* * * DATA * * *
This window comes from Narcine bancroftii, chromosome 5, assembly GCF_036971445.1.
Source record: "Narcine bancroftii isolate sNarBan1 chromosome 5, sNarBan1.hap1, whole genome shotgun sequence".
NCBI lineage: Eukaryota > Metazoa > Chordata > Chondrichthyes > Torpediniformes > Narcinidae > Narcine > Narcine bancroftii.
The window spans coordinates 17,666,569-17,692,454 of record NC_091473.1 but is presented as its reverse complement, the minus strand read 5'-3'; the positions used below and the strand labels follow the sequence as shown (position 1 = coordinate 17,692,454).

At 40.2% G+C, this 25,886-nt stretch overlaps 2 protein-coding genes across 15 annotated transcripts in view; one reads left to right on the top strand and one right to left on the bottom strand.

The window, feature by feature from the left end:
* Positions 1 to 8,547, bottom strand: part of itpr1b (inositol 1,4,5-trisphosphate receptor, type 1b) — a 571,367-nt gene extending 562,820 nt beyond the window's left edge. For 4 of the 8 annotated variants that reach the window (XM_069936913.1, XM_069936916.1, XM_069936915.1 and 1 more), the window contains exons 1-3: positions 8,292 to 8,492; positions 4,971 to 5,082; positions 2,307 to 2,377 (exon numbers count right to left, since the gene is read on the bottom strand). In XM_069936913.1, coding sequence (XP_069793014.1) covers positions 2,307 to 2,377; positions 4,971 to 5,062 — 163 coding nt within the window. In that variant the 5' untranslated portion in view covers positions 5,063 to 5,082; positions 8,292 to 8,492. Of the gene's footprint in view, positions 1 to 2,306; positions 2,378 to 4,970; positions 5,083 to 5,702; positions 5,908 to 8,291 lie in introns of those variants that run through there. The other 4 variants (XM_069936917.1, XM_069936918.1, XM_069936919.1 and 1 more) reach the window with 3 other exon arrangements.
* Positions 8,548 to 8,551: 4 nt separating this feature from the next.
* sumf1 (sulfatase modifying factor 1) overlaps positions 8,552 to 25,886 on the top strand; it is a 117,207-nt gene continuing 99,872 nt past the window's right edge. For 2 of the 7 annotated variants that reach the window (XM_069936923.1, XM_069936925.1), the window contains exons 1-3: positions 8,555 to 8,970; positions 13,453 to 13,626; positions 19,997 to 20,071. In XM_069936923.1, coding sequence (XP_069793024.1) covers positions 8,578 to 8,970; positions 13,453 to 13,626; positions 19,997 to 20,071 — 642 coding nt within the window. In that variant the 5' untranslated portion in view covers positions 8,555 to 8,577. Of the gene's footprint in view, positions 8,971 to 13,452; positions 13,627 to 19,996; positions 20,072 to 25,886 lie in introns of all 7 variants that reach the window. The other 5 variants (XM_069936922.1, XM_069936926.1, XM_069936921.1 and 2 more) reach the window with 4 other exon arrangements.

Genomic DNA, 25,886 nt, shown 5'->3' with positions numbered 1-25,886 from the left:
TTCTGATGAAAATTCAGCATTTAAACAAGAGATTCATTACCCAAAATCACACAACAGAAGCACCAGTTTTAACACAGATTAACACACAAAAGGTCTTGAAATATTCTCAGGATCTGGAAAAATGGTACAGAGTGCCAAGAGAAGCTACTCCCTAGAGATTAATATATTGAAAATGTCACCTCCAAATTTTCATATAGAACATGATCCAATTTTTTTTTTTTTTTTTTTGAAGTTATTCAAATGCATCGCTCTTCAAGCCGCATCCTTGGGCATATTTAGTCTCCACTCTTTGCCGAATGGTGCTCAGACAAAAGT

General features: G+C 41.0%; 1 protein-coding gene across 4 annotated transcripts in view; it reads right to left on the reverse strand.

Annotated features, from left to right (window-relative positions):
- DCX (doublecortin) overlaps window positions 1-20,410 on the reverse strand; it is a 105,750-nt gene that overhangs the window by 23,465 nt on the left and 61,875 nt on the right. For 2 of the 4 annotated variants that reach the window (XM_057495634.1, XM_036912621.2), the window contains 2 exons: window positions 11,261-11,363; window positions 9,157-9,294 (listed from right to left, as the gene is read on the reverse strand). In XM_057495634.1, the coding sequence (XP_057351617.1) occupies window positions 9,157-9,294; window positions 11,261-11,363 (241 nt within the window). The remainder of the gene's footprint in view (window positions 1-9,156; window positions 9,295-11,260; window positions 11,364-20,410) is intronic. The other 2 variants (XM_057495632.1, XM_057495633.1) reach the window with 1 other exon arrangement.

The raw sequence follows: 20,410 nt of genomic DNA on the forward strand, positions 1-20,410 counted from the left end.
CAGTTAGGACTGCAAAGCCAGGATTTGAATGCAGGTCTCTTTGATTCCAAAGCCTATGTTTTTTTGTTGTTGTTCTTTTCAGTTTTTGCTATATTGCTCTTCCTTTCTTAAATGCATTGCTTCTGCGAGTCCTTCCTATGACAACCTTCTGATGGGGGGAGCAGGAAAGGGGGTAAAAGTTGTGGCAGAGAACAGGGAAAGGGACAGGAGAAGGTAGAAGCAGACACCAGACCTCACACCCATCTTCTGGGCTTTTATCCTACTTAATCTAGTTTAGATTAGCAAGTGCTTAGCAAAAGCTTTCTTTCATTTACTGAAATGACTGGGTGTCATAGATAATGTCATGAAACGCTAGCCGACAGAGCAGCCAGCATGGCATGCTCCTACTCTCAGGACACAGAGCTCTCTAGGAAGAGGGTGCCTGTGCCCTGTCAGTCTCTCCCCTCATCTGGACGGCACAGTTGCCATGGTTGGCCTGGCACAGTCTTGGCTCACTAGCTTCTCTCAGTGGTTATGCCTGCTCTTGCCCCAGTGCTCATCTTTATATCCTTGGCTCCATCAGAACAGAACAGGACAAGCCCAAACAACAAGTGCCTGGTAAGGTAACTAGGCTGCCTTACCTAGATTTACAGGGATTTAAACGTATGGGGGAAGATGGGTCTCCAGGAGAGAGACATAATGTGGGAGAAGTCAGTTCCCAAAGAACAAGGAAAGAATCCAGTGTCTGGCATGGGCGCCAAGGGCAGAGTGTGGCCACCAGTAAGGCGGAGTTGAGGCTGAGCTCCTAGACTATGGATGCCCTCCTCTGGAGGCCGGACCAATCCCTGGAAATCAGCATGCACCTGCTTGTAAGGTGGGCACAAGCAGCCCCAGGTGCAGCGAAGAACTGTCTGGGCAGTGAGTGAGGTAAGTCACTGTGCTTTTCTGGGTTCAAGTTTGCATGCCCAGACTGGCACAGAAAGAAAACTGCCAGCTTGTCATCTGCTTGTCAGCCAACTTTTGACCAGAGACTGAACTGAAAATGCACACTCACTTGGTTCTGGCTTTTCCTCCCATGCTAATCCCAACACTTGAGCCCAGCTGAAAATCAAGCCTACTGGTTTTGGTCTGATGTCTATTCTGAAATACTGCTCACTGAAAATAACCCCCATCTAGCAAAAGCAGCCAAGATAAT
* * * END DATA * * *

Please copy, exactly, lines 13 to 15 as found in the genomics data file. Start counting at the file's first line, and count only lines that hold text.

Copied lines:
Annotated features, from left to right (window-relative positions):
- DCX (doublecortin) overlaps window positions 1-20,410 on the reverse strand; it is a 105,750-nt gene that overhangs the window by 23,465 nt on the left and 61,875 nt on the right. For 2 of the 4 annotated variants that reach the window (XM_057495634.1, XM_036912621.2), the window contains 2 exons: window positions 11,261-11,363; window positions 9,157-9,294 (listed from right to left, as the gene is read on the reverse strand). In XM_057495634.1, the coding sequence (XP_057351617.1) occupies window positions 9,157-9,294; window positions 11,261-11,363 (241 nt within the window). The remainder of the gene's footprint in view (window positions 1-9,156; window positions 9,295-11,260; window positions 11,364-20,410) is intronic. The other 2 variants (XM_057495632.1, XM_057495633.1) reach the window with 1 other exon arrangement.

The raw sequence follows: 20,410 nt of genomic DNA on the forward strand, positions 1-20,410 counted from the left end.